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A roam through Rome

Arriving from JFK we walk to the front of the taxi line and in no time are riding very fast toward Rome. Our hotel, IQ is steps from the Opera House and a supposed fifteen minutes from The Spanish Steps. We would learn what that means in Italy time soon. The boutique hotel was all about their breakfast, vending machines (espresso, beer, and wine), and their internet tracking. For a country so lax on security it was a surprise to find that they track who, what, where, and when logging on to the internet.

With multiple maps and books in hand we head off toward The Spanish Steps. We are lost within minutes. Not “we missed a street” lost. We have lost all sense of direction lost. We hail a taxi and she drives us (fast) to The Spanish Steps. We take pictures and then find a wine bar where I attempt to practice my Italian and order a Cappuccino and two glasses of wine. “Un Cappuccino y due biccheire vino de bianco?” It is an utter failure; the waiter corrects every word and repeats my order in English. I have a minor anxiety attach, drink my wine, and grade myself an F.

Amongst Roman ruins

Amongst Roman ruins

Next we walk to Trevi Fountain, getting turned around only once, making the ten minute walk into an easy twenty minutes, looking for taxis along the way. Pictures are taken and coins are flipped into the postcard worthy fountain. Something we learn quickly is that wherever there is water or a fountain of some sort they have you flipping coins “in hopes you will come back soon”. It’s like a tourism tax. We are hungry so we find a local pizzeria that caters to tourists and allows me to rape their language as we order wine and pizza. What’s nice about ordering a Margarita Pizza in Italian is that it translates to Margarita Pizza! After a liter of wine and so-so tourist pizza and meeting many other Americans who also found the touristy pizza joint we attempt to find the Hard Rock Café, because we have a pin collector in the family. For those of you not familiar with Hard Rock pin collectors it’s a lot like a crack addict, the one exception being you don’t get a moment of “AH!”. We walk and walk. We are lost, again. We pass a street named Cappuccino four times until we finally find the HRC, go in buy the pin and leave.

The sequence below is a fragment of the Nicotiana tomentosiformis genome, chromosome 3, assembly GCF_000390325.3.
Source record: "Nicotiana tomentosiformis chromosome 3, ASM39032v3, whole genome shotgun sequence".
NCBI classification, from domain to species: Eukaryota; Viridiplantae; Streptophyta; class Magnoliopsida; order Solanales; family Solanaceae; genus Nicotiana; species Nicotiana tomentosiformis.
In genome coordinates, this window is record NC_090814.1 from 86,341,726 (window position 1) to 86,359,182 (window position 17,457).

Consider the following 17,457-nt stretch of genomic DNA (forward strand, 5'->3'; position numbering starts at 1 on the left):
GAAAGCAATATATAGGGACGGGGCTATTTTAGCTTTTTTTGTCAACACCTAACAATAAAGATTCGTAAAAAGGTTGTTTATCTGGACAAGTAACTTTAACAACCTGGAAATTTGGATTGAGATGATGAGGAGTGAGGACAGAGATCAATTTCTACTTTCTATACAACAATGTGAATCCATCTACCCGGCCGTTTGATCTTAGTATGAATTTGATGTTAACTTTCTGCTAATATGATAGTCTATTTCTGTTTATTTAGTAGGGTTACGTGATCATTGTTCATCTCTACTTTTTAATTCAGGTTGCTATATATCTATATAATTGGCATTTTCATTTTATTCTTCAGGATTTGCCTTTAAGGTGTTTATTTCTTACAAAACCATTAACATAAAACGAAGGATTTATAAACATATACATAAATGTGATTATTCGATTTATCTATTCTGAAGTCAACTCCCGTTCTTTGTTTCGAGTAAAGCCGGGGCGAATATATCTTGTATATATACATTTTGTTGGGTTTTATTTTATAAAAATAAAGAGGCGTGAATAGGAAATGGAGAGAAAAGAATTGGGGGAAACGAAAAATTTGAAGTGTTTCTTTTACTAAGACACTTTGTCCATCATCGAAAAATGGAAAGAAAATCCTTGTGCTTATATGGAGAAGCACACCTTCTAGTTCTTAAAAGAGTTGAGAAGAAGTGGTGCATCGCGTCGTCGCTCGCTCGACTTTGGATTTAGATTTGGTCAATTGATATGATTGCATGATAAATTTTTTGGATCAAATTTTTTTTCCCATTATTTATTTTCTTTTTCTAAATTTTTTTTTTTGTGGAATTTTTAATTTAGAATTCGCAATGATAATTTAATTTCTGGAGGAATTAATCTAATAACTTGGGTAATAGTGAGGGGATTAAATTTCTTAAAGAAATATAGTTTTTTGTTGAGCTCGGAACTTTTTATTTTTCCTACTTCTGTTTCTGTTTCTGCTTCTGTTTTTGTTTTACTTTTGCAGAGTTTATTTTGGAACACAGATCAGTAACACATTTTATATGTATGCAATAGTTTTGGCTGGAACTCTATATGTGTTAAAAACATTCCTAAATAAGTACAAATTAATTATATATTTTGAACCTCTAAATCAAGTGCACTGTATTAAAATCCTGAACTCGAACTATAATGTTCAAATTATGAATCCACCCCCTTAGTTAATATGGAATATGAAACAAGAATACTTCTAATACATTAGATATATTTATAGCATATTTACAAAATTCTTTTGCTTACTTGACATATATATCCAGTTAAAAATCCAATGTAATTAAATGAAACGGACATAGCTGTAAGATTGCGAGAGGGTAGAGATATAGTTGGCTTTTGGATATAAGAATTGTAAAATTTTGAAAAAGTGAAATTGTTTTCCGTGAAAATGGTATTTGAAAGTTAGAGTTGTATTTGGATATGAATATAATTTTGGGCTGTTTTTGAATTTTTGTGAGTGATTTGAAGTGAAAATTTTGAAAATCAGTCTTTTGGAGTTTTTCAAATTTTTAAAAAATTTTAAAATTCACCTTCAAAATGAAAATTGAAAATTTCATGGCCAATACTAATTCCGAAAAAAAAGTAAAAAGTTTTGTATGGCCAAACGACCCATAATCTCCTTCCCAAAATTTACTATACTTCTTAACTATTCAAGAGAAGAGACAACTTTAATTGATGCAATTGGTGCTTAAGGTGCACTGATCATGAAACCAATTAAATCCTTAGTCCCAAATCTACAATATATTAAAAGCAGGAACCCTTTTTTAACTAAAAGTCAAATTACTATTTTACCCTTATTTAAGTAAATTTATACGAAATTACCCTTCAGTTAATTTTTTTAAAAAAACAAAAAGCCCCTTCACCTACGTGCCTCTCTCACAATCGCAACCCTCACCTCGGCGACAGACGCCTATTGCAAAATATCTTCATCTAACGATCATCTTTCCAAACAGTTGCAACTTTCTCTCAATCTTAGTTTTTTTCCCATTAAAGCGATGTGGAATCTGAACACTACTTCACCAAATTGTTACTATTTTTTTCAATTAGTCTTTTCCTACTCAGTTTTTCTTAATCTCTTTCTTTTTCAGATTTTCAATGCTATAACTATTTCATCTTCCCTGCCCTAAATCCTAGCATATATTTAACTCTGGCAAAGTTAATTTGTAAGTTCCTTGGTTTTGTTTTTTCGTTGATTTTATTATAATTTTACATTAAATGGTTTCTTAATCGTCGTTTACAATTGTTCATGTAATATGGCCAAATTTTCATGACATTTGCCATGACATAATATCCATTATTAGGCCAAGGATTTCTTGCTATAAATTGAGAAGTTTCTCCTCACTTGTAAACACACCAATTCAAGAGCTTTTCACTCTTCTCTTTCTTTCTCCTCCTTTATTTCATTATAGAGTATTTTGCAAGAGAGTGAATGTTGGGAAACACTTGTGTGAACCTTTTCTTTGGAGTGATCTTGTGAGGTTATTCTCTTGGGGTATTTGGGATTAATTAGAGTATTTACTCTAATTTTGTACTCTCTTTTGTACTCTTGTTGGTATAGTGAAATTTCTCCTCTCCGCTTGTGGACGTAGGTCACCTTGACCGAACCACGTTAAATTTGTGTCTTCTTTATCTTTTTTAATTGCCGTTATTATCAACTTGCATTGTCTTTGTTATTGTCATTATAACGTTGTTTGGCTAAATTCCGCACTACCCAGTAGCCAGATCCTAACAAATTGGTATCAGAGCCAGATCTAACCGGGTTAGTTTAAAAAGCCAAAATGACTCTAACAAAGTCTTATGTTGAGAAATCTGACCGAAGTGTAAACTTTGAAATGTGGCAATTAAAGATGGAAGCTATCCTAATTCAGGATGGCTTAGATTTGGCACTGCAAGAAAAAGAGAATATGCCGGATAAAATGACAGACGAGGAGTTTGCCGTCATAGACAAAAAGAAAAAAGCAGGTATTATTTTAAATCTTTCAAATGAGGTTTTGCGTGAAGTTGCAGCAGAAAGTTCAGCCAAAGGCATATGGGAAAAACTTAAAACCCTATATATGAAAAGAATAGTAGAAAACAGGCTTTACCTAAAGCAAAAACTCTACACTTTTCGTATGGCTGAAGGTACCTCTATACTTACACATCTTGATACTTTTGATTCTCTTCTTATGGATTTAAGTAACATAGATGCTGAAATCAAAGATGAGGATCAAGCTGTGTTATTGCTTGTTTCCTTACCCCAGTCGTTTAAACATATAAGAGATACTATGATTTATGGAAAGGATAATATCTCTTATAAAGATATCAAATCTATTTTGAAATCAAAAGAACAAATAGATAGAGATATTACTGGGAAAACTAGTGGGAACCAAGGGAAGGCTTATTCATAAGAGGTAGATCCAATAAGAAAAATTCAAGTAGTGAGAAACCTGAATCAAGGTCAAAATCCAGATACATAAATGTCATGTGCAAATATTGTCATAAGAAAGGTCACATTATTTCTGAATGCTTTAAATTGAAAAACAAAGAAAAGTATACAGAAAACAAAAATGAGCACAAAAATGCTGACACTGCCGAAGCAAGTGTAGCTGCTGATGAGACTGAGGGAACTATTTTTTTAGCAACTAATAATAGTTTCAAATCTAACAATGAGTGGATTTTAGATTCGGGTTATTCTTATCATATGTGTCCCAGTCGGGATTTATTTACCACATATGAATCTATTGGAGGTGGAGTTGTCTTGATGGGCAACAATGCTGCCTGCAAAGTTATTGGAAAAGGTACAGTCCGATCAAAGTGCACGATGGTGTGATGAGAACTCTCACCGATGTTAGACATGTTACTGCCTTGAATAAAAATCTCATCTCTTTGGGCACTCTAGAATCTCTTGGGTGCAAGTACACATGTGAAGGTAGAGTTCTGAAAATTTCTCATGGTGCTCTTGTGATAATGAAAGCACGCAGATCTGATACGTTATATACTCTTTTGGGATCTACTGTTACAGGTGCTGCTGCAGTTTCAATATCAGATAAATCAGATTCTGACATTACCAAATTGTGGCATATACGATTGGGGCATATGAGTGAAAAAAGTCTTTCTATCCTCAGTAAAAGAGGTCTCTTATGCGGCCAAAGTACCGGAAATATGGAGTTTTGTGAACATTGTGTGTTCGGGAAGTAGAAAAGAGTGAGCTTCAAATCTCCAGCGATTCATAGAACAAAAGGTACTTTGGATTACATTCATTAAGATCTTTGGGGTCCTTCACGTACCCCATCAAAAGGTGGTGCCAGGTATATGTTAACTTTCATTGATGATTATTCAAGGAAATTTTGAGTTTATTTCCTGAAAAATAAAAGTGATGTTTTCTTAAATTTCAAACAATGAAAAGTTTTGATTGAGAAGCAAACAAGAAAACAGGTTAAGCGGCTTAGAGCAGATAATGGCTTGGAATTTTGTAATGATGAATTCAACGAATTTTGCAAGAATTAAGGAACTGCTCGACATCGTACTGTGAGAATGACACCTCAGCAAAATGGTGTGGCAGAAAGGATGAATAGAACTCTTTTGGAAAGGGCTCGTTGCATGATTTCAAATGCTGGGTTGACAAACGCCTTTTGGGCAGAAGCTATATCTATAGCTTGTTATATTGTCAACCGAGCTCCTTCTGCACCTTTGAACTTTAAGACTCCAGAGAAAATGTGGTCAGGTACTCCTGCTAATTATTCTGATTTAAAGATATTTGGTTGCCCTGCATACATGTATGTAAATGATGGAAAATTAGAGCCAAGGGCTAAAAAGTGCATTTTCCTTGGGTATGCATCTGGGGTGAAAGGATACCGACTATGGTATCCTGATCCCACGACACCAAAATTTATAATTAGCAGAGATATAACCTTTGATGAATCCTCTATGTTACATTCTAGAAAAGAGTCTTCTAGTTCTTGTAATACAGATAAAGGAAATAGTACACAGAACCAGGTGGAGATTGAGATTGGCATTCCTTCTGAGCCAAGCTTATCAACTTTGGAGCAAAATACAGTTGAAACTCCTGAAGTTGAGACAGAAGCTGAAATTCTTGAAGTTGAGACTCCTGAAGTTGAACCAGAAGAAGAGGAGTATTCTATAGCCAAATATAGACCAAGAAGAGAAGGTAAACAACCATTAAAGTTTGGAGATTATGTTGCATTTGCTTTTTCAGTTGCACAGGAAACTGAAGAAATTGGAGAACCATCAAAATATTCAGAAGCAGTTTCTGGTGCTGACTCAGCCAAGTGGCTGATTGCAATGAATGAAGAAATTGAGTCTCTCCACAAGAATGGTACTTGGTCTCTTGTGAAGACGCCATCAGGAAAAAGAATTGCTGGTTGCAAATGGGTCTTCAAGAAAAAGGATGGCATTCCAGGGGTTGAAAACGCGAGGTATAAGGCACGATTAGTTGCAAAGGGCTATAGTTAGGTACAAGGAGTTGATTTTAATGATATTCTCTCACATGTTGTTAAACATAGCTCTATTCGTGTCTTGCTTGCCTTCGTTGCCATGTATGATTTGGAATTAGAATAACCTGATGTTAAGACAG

We are lost again, looking for The Spanish Steps where we have a dinner reservation at Il Palazetto, a restaurant with a prime location looking over (almost hanging over) the steps. The food is horrid and the service was horrid. If it wasn’t for the expensive bill we would not have even known we had just been at a great restaurant. For a city known for their great food, we are off to a bad start to say the least.

It’s around 11pm when we head back to the hotel. There isn’t a lot of overflowing late night bars, but rather restaurants with late dinners. At the hotel we hit the vending machines for cold beers and relax on the terrace next to other Americans and a large group of Asians that appeared to have spent their whole vacation on the terrace. The beers are good, but we are tired from a long day of travel so we call it a night.